It's been a tough year for us all and it is no surprise that there is a growing focus on mental wellbeing in companies, the media and with friends and family. It is widely reported that 1 in 4 people will experience mental ill health of some kind each year in England. In addition, the Office of National Statistics has also recently citing that cases of depression have doubled during the pandemic and this month we also recognised Mental Health Awareness week (10-16 May). Taking all of this into consideration, being aware of the signs of mental ill health and how to support those in need, has never been more important.
There are many influencing mental wellbeing such as isolation, discrimination, bereavement, long term stress to name a few. However, did you know that there are some lifestyle factors which can really help to support people in managing their wellbeing, including a good diet, exercise and sleep?
What is the link between nutrition and mental wellbeing?
Over recent years there has been a growing interest in the relationship between nutrition and mental health and research suggests a link between what we eat and how we feel. In a recent article by The BMJ, they observed that “by improving diet may help to protect not only the physical health but also the mental health of the population.” Following a healthy eating pattern such as a Mediterranean diet (which includes eating lots of fish, olive oil, pulses, nuts, fresh fruit and vegetables and limited red meat) may support blood sugar levels, the immune system and the healthy gut bacteria. All of these can support a decrease in anxiety and depression.
So which foods are not helping us?
When we are feeling low in mood or a bit fed up, it is a very natural reaction for many of us to reach for foods which provide us with comfort, such as chocolate, sugar, cakes, caffeine and maybe alcohol. But all of these foods and drinks put additional stresses and pressure on the body. They trick the body into releasing chemicals such as Serotonin, which we may temporarily be lacking and will all have a negative impact on the body, adding additional stresses.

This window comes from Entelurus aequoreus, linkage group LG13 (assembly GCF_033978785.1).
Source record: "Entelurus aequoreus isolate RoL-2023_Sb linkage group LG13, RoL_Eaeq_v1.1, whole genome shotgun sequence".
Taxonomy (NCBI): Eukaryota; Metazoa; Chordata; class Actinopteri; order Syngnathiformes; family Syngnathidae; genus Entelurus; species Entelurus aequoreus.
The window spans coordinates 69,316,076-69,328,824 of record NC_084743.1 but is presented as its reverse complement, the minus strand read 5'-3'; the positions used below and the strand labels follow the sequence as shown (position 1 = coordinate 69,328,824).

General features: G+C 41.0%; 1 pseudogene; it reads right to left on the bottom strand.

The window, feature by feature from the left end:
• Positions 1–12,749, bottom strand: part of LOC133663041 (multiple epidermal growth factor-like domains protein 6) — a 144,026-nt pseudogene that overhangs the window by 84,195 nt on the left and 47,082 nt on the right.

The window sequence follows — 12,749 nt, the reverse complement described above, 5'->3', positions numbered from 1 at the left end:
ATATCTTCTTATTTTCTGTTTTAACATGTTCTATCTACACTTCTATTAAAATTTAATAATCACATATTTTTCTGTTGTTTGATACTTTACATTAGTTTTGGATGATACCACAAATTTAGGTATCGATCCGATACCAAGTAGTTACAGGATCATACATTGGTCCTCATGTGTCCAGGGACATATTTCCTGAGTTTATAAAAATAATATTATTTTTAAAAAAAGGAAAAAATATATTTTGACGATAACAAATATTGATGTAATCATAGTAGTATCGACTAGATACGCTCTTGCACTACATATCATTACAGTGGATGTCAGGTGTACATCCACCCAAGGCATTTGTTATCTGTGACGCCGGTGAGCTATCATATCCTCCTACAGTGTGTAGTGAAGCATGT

Sugar increases blood glucose levels which will give a temporary high and add to anxiety, followed by a crash which may add to feelings of irritability and poor mood.
Alcohol, whilst it might feel relaxing initially, increases rates of aggression and depression and caffeine can make you feel wired but tired especially if you drink it too close to bedtime!
Dietary and Lifestyle things to help mental health
Firstly, aim to avoid processed pre-prepared foods, such as ready meals, nuggets and burgers. High saturated fat foods such as take aways, crisps and cakes won't help either. Aim to stick to a more Mediterranean style diet with lots of wholegrains, essential fats, fruits and veg might give your mood an initial boost. For tips on adding in more fruits and veg please check out this blog
There are also other more lifestyle changes that might also contribute to helping us to feel better including:
- Relaxing and de-stressing. Taking time out for ourselves, even for just 15 minutes a day, and doing something which relaxes us can make a difference for example: a soak in a nice hot bath, going for a walk in nature, meditation, guided breathing or yoga to calm the mind.
- Taking regular exercise, just doing something and moving your body, to whatever level feels comfortable, might help to lift your mood. A mix of relaxing style exercise such as pilates and yoga with some higher intensity cardiovascular and weight bearing exercises is ideal for most.
- Eating with others. This will give us a chance to connect with others and reflect on the day, perhaps sharing some of the challenges we are facing.
If you are wanting to explore how to get more relaxation into your busy working week, please do join my five-day self-care challenge, starting on Monday 24 May or click here to get in touch to book a no obligation call to chat through your health and health aspirations.